Israel bombards Gaza after surge in rocket fire
BY NIDAL AL-MUGHRABI AND JEFFREY HELLER
(Reuters) - At least 14 people were killed in strikes on the Gaza Strip on Tuesday, Palestinian officials said, as Israel threatened a lengthy offensive against militants whose rocket fire reached as far as Tel Aviv.
People ran for cover as sirens sounded in Israel's business capital, in the deepest attack from Gaza since hostilities flared three weeks ago. The military said its Iron Dome anti-missile system shot the rocket out of the sky.
Israel said a ground invasion of the Gaza Strip was possible, but not imminent, and it urged citizens within 40 km (24 miles) of the enclave to stay close to bomb shelters.
"We are preparing for a battle against Hamas which will not end within a few days," said Defense Minister Moshe Yaalon.
"We will not tolerate missiles being fired at Israeli towns and we are prepared to extend the operations with all means at our disposal in order to keep hitting Hamas."
A source in Benjamin Netanyahu's office quoted the prime minister as saying: "The IDF (Israel Defense Forces) must be ready to go all the way. All options are on the table, including a ground invasion."
Explosions echoed across the densely populated Gaza Strip, shaking buildings and sending plumes of smoke into the air. In residential areas, the crying of children could be heard as ambulance sirens wailed.
At least eight civilians were among the 14 dead, Palestinian government and medical officials said. On the Israeli side, rocket impacts wounded at least two people, medics said.
In the Israeli port city of Ashdod, motorists scrambled from their cars and raced for the relative safety of apartment block entrances as a siren sounded, a scene repeated in other Israeli towns near the Gaza Strip.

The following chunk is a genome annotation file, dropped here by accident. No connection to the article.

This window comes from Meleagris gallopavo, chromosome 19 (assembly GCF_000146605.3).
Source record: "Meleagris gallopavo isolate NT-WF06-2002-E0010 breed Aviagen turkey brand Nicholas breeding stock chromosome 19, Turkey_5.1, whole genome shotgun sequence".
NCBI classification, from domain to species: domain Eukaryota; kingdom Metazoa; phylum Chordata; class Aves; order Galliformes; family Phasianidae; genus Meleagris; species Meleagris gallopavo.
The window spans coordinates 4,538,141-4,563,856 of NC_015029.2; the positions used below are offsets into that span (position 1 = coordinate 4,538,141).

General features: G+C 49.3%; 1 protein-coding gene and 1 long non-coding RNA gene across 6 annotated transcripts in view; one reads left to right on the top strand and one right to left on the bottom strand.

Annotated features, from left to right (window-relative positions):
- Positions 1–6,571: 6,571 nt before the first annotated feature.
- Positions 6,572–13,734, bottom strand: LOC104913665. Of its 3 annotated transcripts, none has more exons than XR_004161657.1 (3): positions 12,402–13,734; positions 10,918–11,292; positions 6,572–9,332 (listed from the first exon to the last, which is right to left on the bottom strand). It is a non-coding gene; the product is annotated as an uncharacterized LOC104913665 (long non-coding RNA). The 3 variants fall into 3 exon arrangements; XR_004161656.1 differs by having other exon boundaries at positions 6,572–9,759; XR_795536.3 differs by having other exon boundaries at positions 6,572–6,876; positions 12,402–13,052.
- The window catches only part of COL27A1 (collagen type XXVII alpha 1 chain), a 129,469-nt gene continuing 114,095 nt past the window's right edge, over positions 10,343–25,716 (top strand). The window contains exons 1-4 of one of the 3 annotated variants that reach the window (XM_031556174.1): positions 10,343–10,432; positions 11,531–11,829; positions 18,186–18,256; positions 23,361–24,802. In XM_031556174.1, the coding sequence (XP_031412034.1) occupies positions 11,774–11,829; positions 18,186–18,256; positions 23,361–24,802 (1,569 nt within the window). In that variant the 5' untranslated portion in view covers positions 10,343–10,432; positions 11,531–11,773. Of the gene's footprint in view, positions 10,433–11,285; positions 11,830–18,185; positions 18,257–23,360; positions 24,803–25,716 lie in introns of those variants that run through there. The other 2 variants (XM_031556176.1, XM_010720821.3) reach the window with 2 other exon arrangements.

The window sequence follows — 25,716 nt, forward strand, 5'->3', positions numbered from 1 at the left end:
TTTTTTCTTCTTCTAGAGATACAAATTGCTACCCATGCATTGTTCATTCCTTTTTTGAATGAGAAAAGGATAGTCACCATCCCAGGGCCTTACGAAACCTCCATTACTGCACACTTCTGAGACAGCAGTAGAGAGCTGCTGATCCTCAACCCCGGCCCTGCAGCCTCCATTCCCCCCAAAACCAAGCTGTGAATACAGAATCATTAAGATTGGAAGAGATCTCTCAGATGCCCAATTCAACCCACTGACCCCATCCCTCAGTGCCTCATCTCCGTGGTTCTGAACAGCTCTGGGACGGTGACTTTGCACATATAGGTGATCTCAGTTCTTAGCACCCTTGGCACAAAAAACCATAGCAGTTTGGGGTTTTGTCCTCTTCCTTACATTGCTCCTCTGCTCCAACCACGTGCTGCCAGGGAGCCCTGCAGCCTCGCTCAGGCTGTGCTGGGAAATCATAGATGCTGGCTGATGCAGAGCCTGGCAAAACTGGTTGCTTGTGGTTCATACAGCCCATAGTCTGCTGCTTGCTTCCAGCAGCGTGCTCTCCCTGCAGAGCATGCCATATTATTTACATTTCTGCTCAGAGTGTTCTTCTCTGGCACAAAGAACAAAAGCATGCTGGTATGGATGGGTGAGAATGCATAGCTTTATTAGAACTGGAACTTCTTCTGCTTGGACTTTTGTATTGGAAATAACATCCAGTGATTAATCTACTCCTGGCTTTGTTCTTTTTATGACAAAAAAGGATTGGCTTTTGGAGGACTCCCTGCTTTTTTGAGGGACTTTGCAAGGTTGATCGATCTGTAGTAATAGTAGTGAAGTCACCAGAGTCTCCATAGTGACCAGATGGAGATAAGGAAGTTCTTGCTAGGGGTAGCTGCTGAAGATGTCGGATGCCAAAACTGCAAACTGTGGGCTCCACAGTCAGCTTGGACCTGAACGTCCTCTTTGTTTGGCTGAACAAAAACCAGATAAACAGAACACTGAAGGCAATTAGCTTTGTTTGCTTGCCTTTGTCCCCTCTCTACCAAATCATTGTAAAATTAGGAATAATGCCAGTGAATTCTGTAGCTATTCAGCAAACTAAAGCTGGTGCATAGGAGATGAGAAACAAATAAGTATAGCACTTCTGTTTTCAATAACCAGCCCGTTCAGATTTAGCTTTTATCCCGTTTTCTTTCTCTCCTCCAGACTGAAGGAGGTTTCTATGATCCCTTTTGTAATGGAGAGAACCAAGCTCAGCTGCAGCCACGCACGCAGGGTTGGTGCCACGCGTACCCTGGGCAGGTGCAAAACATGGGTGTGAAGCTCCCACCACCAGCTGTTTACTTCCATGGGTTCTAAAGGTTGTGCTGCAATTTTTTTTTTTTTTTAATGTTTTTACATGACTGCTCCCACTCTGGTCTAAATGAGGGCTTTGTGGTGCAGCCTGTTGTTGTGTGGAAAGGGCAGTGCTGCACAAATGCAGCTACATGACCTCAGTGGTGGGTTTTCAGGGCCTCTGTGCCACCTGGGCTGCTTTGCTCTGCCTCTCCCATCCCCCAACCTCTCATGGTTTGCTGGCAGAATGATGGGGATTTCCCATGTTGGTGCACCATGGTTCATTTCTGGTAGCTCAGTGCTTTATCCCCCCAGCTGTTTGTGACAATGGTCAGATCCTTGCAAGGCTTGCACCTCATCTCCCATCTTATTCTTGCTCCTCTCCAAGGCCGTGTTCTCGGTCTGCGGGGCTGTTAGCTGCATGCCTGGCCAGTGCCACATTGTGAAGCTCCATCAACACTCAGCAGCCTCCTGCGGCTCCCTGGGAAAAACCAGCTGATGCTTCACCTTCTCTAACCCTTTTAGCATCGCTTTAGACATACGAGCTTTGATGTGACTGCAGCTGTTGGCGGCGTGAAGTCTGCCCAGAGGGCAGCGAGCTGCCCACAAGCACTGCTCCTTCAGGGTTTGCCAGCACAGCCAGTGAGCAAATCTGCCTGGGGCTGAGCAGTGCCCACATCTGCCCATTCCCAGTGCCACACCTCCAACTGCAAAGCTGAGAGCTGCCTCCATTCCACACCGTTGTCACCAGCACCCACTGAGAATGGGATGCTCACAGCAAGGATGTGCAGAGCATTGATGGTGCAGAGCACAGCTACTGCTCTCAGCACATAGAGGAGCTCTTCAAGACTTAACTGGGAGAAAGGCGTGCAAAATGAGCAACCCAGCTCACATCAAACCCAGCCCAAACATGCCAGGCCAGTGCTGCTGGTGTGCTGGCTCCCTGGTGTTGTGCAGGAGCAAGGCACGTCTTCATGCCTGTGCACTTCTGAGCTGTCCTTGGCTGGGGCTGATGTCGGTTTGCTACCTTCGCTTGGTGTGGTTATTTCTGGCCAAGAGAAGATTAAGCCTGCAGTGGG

Live television showed a double-burst of smoke in the clear blue skies above the Tel Aviv as a rocket was intercepted. The Islamic Jihad militant group said it fired the projectile.
In a bold infiltration, four Palestinian gunmen from Gaza came ashore near Zikim, where a kibbutz and an army base are located, just across the border from the enclave. The Israeli military said its troops shot them dead.
CHAIN OF EVENTS
The surge in violence along the Gaza border - the worst since an eight-day war in 2012, when Tel Aviv was also targeted - followed a chain of events begun by the abduction of three Israeli youths in the occupied West Bank on June 12.
Angry at Israel's arrest of hundreds of Hamas activists, the Palestinians have launched more than 200 rockets from Gaza, the Israeli military said. Hamas has neither confirmed nor denied any role in the kidnapping.
The Israeli youths were found dead, as was a Palestinian teen abducted in East Jerusalem last Wednesday in a suspected revenge murder for which six Israelis have been arrested.
Hamas has threatened an "earthquake" against Israel. But a Palestinian source close to it said Hamas was ready to restore calm if Israel met conditions, including a prisoner release.
Setting out terms for a ceasefire, the source said Israel had to "stop all forms of aggression", recommit to a 2012 Egyptian-brokered truce and free prisoners it detained in the West Bank last month.
The Israeli military said that to support regular forces, it was calling up reserve troops out of a pool of 40,000 approved on Tuesday by the security cabinet. Some 1,500 other reservists have already been mobilized.
In one Israeli attack overnight that destroyed a Gazan home and killed six people inside, the Palestinian Interior Ministry said the family had received a telephone call from an Israeli officer telling them to leave.
Locals said the house belonged to a Hamas member's family, and that people had been urged to congregate there as "human shields" to deter a second attack after it was targeted earlier.
A Hamas commander, was killed, along with three others, in a strike on the car they were traveling in, a pro-Hamas website said, identifying the senior Hamas man as Mohammed Shaaban.